We will discuss about the responses of general people and devotees when they encounter disturbances in this world and also see from Srila Prabhupada’s purports how Vidura, as a pure devotee of the Lord, despite being insulted by Duryodhana, his nephew, very badly, took it as Krishna’s grace coming to detach him from the political situation.
Digesting painful pills of Insult without breaking down :
In this world, words of insult hurled by anybody, is certainly more painful than physical pain. And such insult from relatives and friends with whom one has lived for many years is even more painful, far more painful than the pain caused by the piercing of an arrow in the chest, as said in SB by Lord Siva to Sati. In such situations, the general response of any conditioned soul is to strike back with another set of words of insult or curse or even show a physical response in extreme situations. When the insulted is weaker than the person hurling insult, then one may be forced to tolerate by will of providence, as did Drupada when arrested by Drona; in such situations, people do maintain grudges harboring malice in the core of their heart, awaiting a future opportunity to strike back. This is the general trend in material circles that leads to envy, pride, desire for vengeance etc bringing about misery to all parties involved. This was not the case with Vidura, since he was pure devotee of the Lord. A pure devotee is sympathetic to every living entity, including the inimical and envious ones, by seeing them as part and parcel of Supreme Lord. Thus he does not harbor any malice for anyone nor is he eager to take revenge on those who try to cause him suffering.
Such a pure devotee (i) looks for Lord’s hand in every situation and (ii) learns favorable lessons for himself and (iii) adopts a course of Action that will bring him one step closer to the Lord’s lotus feet.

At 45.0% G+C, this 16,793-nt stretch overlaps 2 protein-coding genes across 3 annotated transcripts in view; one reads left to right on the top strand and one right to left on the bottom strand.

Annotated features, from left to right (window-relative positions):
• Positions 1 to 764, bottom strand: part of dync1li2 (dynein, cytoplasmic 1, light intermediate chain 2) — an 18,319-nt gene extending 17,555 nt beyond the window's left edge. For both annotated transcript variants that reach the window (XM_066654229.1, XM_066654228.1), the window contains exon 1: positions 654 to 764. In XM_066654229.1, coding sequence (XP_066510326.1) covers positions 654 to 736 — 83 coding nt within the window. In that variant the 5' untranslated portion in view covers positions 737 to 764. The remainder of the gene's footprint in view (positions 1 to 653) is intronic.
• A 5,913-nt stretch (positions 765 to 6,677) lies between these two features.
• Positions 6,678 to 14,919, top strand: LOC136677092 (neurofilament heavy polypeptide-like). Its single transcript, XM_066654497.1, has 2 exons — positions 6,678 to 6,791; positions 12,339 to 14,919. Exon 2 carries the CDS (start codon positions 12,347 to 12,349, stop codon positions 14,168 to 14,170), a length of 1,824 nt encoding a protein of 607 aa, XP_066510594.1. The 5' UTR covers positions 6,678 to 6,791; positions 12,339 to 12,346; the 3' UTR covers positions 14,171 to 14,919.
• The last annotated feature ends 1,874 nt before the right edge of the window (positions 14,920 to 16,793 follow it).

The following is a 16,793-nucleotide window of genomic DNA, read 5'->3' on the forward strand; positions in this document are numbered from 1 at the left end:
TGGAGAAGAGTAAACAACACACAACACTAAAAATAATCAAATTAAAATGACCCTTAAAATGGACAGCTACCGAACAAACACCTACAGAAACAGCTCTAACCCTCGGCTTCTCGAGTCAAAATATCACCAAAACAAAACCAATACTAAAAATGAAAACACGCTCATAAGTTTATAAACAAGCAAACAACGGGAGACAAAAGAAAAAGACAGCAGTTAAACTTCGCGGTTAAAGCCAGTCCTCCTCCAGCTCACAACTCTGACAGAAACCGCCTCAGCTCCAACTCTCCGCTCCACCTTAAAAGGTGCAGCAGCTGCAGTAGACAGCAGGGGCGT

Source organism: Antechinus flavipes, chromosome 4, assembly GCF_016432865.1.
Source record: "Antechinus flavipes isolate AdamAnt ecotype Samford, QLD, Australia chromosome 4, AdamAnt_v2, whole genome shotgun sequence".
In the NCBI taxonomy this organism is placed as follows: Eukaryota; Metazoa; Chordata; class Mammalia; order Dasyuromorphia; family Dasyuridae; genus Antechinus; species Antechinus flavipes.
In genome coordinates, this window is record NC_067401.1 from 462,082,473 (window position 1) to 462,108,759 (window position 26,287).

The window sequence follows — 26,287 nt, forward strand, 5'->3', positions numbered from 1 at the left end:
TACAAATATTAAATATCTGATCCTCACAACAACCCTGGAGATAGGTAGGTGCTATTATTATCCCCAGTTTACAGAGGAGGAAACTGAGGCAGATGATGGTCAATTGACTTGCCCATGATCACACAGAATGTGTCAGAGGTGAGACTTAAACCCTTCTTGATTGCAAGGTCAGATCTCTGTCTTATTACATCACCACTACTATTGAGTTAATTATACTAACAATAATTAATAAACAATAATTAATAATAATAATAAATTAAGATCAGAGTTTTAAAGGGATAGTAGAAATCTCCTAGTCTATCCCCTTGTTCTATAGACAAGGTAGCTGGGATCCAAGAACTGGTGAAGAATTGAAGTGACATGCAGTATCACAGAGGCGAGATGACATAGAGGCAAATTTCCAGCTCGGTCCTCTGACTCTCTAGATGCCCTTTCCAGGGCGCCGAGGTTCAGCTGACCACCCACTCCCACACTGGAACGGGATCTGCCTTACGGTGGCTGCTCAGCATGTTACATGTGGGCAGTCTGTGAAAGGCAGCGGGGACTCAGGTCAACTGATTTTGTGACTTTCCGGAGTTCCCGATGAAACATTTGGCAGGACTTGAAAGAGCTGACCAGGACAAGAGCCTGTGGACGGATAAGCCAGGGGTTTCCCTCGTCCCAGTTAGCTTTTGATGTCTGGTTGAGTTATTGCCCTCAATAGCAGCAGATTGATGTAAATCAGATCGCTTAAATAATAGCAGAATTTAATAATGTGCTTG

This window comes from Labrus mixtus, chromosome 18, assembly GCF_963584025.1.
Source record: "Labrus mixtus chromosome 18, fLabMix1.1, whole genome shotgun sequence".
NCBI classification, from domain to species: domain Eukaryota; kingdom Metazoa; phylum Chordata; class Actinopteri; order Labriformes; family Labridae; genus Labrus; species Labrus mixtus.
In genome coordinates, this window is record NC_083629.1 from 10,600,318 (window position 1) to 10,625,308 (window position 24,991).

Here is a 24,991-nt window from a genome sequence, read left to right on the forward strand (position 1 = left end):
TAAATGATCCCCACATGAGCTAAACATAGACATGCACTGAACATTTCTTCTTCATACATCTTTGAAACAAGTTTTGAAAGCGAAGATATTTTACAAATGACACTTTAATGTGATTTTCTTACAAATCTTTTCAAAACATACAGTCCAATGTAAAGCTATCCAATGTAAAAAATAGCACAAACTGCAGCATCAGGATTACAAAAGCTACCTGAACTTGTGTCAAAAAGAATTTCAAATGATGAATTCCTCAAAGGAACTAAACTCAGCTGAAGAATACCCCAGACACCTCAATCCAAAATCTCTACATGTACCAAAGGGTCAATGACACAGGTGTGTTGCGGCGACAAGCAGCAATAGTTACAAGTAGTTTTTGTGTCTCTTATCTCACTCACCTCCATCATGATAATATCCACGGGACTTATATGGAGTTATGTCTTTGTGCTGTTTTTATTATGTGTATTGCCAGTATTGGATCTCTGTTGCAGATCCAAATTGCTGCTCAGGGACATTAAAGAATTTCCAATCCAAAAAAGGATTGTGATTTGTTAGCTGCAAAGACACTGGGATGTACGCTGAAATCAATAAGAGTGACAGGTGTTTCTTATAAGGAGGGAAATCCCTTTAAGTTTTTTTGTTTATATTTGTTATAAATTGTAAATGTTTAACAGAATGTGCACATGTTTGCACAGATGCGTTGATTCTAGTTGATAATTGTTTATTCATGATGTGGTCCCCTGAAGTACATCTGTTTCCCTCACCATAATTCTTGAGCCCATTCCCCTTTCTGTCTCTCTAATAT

Elaborating on the incident that occurred in the Insult of Vidura, Srila Prabhupada explains, “King Dhrtarastra was very affectionate toward his younger dasi-putra brother, Vidura, and Vidura was a great friend and philosophical advisor to Dhrtarastra. Duryodhana knew very well that Vidura was a great soul and well-wisher, but unfortunately he used strong words to hurt his innocent uncle. Duryodhana not only attacked Vidura’s birth, but also called him an infidel because he seemed to support the cause of Yudhisthira, whom Duryodhana considered his enemy. He desired that Vidura be immediately put out of the palace and deprived of all his possessions. If possible, he would have liked him caned until he was left with nothing but his breath. He charged that Vidura was a spy of the Pandavas because he advised King Dhrtarastra in their favor. Such is the situation of palace life and the intricacies of diplomacy that even a faultless person like Vidura could be charged with something abominable and punished. Vidura was struck with wonder at such unexpected behavior from his nephew Duryodhana, and before anything actually happened, he decided to leave the palace for good.” [SB 3.1.15]
When one’s false ego is hurt by someone insulting, there is a desire to prove one’s superiority by hurling back words to inflict pain in the heart of the insulting person. Conditioned souls undergo a tug of war in making the choice between striking back or leave the place with a murmur. In our everyday life, we encounter so many incidents on the road or at home or at office or in friends’ circle, where our inner urge to answer back such unpleasant circumstances produces irritation in our hearts. Oftentimes the considerations are selfish and less noble. One may fear that retaliation can lead to loss of money or position or privileges; or one may be weaker than the insulting person, thus retaliation may not be possible; or one may hold grudges now to be released at a later appropriate time, when one is sure to succeed.